'Loss and Damage' Fund Talks Renewed in Abu Dhabi, Hoping to Finalise Negotiations Ahead of COP28 Summit
Climate crisis talks focusing on 'loss and damage' funding to assist the world's most vulnerable countries affected by climate disasters have resumed in Abu Dhabi. This comes ahead of the COP28 summit scheduled in the United Arab Emirates later this month.
The decision to create a 'loss and damage' fund came after complex negotiations at COP27 in Egypt a year ago and was seen as a notable stride forward. The goal is to bridge the financial gap between the developed countries causing climate change and developing nations being hit the hardest, with a focus on addressing the effects of extreme weather events.
While initial discussions started in March, they faced setbacks two weeks ago. The discussions in Abu Dhabi hope to create a unanimous decision before COP28 since it is essential to sidestep complicated negotiations during the summit.
Developed nations lean towards voluntary financial contributions, favouring a mix of traditional contributors like the US and Europe alongside emerging economies such as China. However, concerns loom among poorer nations regarding the governance and accessibility of any voluntary funds. Some advocates for the World Bank to be in the custody of the fund, citing its established infrastructure. Others, however, believe this move may disproportionately favour wealthy nations.
The funding mechanism remains a critical point of conflict. Suggestions on financing the 'loss and damage fund' range from carbon offsets to private sector contributions or taxes on frequent flyers and shipping charges. Furthermore, the role and financial obligation of emerging economies are also being examined.
Google DeepMind's AlphaFold Model Revolutionises Drug Discovery with Advanced Protein Predictions
DeepMind, a leading AI research lab under Google, has made significant strides in drug discovery with its latest AlphaFold model. Introduced nearly five years ago, the AlphaFold system was designed to predict protein structures.
This week, we learned that its most recent iteration could not only predict the three-dimensional structures for almost all molecules in the Protein Data Bank, the world's most extensive protein-structure database, but it can also model the structure of the proteins together with other molecules. Such predictions are crucial for drug discovery, helping scientists identify chemical compounds that can be designed into new drugs.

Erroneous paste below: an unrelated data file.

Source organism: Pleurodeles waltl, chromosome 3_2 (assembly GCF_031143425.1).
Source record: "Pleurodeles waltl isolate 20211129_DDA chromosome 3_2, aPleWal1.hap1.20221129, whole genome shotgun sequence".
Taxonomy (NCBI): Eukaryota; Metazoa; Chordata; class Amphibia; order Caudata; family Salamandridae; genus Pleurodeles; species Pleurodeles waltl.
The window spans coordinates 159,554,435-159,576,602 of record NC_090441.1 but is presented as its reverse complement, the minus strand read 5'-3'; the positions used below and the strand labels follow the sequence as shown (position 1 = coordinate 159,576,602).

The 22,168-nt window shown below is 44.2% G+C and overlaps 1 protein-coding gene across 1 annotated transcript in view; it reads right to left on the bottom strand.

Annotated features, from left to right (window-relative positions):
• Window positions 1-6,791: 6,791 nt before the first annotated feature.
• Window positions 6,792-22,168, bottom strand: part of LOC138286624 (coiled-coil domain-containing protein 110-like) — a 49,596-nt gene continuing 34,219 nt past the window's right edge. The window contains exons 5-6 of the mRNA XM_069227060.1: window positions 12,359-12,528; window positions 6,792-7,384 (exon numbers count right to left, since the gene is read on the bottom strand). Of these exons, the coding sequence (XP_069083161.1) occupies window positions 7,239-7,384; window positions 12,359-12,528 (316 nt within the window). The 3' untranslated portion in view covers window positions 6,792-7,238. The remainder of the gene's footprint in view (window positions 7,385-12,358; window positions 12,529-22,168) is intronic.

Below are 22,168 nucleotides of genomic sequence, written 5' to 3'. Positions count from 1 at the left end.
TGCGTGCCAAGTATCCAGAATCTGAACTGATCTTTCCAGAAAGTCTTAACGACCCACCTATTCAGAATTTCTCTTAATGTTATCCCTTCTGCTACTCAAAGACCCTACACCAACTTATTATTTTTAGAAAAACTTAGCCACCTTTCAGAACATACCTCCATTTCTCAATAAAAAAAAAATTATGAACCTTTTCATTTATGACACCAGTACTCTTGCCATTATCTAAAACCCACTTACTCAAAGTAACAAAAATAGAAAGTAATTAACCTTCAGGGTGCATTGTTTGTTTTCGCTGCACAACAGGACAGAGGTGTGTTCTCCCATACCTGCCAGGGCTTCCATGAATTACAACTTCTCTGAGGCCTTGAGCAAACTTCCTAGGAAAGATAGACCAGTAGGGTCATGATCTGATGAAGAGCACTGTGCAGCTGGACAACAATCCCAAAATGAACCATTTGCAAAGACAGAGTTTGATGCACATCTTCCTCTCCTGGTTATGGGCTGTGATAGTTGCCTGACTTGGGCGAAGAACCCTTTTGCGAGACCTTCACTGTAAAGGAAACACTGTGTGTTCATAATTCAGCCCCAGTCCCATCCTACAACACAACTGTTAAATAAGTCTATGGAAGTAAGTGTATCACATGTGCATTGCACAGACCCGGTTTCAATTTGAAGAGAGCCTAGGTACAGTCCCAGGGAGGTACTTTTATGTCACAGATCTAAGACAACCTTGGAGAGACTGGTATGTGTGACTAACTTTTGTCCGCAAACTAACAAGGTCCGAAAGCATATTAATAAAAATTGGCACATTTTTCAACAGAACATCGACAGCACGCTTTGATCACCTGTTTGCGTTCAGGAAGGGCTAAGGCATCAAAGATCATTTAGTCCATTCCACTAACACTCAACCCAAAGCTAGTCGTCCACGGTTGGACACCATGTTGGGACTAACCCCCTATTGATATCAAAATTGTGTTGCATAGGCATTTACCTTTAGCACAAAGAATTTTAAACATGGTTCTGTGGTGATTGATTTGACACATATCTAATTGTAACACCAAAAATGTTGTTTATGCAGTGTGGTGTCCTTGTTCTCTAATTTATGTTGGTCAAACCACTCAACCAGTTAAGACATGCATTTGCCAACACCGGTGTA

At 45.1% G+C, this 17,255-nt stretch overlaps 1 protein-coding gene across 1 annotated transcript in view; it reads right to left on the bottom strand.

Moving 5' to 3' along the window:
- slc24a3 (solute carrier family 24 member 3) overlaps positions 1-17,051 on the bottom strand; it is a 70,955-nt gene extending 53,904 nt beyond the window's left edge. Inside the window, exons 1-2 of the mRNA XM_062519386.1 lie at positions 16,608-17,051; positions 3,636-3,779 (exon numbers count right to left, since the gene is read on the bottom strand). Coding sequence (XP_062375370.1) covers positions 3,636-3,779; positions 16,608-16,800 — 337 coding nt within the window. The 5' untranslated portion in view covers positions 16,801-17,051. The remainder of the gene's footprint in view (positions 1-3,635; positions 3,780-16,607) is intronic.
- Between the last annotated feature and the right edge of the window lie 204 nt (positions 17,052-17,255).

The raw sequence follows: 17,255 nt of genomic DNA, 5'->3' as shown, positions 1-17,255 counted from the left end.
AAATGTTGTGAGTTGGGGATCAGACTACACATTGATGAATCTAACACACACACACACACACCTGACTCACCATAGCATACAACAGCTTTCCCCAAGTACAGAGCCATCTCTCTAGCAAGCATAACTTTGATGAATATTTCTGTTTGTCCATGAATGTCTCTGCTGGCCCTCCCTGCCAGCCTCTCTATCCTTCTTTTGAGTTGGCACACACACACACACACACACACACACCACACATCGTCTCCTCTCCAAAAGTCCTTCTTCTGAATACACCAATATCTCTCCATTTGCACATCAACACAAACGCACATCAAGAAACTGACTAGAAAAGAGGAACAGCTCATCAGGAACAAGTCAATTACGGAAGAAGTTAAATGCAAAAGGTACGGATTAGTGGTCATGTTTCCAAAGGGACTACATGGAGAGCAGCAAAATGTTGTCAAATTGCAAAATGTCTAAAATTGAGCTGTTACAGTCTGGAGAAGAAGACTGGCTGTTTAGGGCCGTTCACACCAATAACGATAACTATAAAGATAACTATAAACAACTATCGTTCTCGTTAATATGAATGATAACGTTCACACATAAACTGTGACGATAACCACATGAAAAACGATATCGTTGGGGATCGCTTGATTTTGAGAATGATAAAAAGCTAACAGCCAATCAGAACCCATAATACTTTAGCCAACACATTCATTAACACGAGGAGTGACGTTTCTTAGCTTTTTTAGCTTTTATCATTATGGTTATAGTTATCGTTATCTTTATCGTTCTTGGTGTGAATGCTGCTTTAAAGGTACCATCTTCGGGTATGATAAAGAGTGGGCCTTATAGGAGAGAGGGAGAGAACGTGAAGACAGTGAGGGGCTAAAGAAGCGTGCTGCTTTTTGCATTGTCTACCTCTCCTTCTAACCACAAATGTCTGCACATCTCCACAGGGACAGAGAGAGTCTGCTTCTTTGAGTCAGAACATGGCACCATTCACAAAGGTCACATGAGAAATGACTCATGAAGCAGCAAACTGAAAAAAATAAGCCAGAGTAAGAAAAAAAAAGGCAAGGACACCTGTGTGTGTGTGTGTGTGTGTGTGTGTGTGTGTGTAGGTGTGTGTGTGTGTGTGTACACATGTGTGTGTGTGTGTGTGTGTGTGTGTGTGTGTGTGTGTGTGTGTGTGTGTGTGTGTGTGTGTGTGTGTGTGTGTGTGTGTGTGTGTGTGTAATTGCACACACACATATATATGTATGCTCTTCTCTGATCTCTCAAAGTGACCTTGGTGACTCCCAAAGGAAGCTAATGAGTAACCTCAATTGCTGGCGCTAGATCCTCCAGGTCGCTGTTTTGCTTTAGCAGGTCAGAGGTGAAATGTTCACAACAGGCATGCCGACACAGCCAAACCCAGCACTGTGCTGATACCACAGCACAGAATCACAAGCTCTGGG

Isomorphic Labs, an offshoot of DeepMind, is already harnessing the capabilities of the new AlphaFold model for drug design. Traditionally, pharmaceutical researchers have relied on experimental methods to determine protein structures, and when that wasn't possible, they modelled structures based on the structures of similar proteins. AlphaFold starts from scratch and models protein structures without reference proteins, making it possible to predict structures of entirely new protein classes where there are no known structures available to start from.
Despite its groundbreaking capabilities, the newest AlphaFold isn't without its limitations. It struggles to predict the structure of RNA, another vital class of molecules that regulate the function of cells and organisms. But DeepMind and Isomorphic Labs are actively addressing these challenges for future versions.
(Thank you, Mum, for help with explaining the biochemistry).
Twitter Tries to Sell Dormant User Handles for Over $50,000
The latest strategic move at X, formerly Twitter, is to monetise dormant user handles, some fetching prices over $50,000. This initiative, circulating in rumours for a year, is now in motion, with potential buyers being approached through email solicitations.
This venture is led by the company's @Handle Team, which is developing a marketplace for unused account names. Forbes has unveiled internal communications detailing the revamp of the @handle guidelines.
Interestingly, although X began cleaning up inactive accounts in May, its official policy still says it is not releasing inactive usernames. However, it advises users to log in monthly to avoid being considered inactive.
In 2022, Elon Musk highlighted the issue of handles being seized by bots and expressed intentions to liberate them, with plans to release up to 1.5 billion usernames. Looking at the massive loss of ad profit since Musk bought the company, this new strategy seems like a limited way to boost X revenue long-term.
The Insights Section
Climate Crisis Costs $16M Per Hour in Weather Damage
Over the past 20 years, the climate crisis has resulted in an estimated damage cost of $16M per hour due to extreme weather events, according to a recent study. The research, the first of its kind, attributes these increased costs directly to human-induced global warming.